Yesterday evening, citizens of Mostar remembered Vukovar and its victims. On the hill Hum above Mostar, next to the big cross, 27 torches were lit up for 27 years after the killings in Vukovar. The torches were lit at 19:45.
Prior to this event, numerous citizens of Mostar lit a candle and prayed for the loss which was a tragic introduction to the bloody war.
Vukovar was heavily damaged during the Croatian War of Independence. Approximately 2,000 self-organised defenders (the army of Croatia was still in an embryonic stage at that time) defended the city for 87 days against approximately 36,000 troops of the Serb-dominated JNA supplemented with 110 vehicles and tanks and dozens of planes. The city suffered heavy damage during the siege and was eventually overrun. It is estimated that 2,000 defenders of Vukovar and civilians were killed, 800 went missing and 22,000 civilians were forced into exile.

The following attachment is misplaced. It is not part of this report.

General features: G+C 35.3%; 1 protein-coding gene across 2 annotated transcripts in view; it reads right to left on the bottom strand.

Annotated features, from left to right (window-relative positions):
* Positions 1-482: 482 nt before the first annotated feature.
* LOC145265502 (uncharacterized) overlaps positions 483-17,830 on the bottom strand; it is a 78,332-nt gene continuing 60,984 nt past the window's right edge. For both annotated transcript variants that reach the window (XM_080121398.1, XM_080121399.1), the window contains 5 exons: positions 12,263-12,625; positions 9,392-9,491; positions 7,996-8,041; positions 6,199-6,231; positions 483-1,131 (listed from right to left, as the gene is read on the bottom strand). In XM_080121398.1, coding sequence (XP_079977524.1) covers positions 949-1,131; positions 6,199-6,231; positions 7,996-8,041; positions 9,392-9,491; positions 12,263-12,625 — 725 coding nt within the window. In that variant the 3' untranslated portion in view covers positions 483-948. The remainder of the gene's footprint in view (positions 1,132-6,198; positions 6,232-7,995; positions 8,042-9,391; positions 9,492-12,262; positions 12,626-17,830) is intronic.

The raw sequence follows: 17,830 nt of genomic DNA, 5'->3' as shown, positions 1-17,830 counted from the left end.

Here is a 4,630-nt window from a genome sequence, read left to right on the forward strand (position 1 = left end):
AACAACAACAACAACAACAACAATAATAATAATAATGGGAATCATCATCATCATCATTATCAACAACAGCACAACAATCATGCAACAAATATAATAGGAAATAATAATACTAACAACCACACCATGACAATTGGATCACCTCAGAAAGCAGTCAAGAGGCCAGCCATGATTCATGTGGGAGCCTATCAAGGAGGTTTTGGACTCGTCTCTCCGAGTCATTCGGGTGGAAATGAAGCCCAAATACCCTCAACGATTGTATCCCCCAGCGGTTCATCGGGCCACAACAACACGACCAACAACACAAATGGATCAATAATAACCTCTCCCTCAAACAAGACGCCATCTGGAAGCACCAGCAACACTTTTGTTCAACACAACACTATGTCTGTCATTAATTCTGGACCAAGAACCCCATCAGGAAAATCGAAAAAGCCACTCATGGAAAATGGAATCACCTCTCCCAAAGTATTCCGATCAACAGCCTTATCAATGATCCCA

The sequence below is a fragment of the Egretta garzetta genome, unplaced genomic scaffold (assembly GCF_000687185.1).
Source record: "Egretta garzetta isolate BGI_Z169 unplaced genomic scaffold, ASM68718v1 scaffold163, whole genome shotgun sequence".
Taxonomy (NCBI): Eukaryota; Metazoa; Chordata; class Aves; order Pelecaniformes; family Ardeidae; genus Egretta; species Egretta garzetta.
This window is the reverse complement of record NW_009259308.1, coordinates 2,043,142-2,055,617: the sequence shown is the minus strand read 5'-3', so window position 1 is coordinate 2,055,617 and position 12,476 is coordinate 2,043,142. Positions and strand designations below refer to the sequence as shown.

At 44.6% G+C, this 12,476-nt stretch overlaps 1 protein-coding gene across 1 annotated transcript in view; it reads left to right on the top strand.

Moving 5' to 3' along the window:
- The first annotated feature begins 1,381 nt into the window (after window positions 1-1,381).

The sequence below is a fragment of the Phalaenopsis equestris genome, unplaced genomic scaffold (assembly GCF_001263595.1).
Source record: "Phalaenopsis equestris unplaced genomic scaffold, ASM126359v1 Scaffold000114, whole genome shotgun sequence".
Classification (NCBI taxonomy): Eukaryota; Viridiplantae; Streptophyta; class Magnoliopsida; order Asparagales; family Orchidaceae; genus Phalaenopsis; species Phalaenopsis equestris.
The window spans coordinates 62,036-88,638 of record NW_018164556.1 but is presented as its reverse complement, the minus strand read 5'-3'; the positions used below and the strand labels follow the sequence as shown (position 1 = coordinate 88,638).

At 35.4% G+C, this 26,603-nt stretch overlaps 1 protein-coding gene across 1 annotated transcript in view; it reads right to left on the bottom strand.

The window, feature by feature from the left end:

The damage to Vukovar during the siege has been called the worst in Europe since World War II, drawing comparisons with Stalingrad. The city’s water tower, riddled with bullet holes, was retained by city planners to serve as a testimony to the events of the early 1990s.
On 18 November 2006, approximately 25,000 people from all over the country gathered in Vukovar for the 15th anniversary of the fall of the city to commemorate those who were killed during the siege. A museum dedicated to the siege was opened in the basement of a now rebuilt hospital that had been damaged during the battle. On 27 September 2007 the International Criminal Tribunal for the former Yugoslavia convicted two former JNA officers, Mile Mrkšić and Veselin Šljivančanin for their involvement in the Vukovar massacre.
As a result of the conflict, a deep ethnic divide exists between the Croat and Serb populations.